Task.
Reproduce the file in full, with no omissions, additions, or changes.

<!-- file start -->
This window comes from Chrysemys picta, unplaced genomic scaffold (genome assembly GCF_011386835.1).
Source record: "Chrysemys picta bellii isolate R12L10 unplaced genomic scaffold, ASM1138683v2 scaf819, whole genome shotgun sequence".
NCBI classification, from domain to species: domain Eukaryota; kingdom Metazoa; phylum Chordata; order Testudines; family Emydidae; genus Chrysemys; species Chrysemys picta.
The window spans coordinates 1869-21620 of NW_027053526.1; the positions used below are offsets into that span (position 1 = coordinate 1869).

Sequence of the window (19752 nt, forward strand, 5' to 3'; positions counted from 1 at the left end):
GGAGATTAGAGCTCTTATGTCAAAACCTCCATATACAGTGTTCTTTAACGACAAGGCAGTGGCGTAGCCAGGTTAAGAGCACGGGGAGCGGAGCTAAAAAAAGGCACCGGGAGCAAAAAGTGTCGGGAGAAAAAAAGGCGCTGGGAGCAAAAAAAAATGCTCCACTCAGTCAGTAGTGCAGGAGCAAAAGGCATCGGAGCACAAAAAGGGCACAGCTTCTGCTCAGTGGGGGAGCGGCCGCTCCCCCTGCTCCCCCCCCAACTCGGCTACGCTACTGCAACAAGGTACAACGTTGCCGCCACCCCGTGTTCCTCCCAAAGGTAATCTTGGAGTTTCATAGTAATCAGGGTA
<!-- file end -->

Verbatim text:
This window comes from Chrysemys picta, unplaced genomic scaffold (genome assembly GCF_011386835.1).
Source record: "Chrysemys picta bellii isolate R12L10 unplaced genomic scaffold, ASM1138683v2 scaf819, whole genome shotgun sequence".
NCBI classification, from domain to species: domain Eukaryota; kingdom Metazoa; phylum Chordata; order Testudines; family Emydidae; genus Chrysemys; species Chrysemys picta.
The window spans coordinates 1869-21620 of NW_027053526.1; the positions used below are offsets into that span (position 1 = coordinate 1869).

Sequence of the window (19752 nt, forward strand, 5' to 3'; positions counted from 1 at the left end):
GGAGATTAGAGCTCTTATGTCAAAACCTCCATATACAGTGTTCTTTAACGACAAGGCAGTGGCGTAGCCAGGTTAAGAGCACGGGGAGCGGAGCTAAAAAAAGGCACCGGGAGCAAAAAGTGTCGGGAGAAAAAAAGGCGCTGGGAGCAAAAAAAAATGCTCCACTCAGTCAGTAGTGCAGGAGCAAAAGGCATCGGAGCACAAAAAGGGCACAGCTTCTGCTCAGTGGGGGAGCGGCCGCTCCCCCTGCTCCCCCCCCAACTCGGCTACGCTACTGCAACAAGGTACAACGTTGCCGCCACCCCGTGTTCCTCCCAAAGGTAATCTTGGAGTTTCATAGTAATCAGGGTA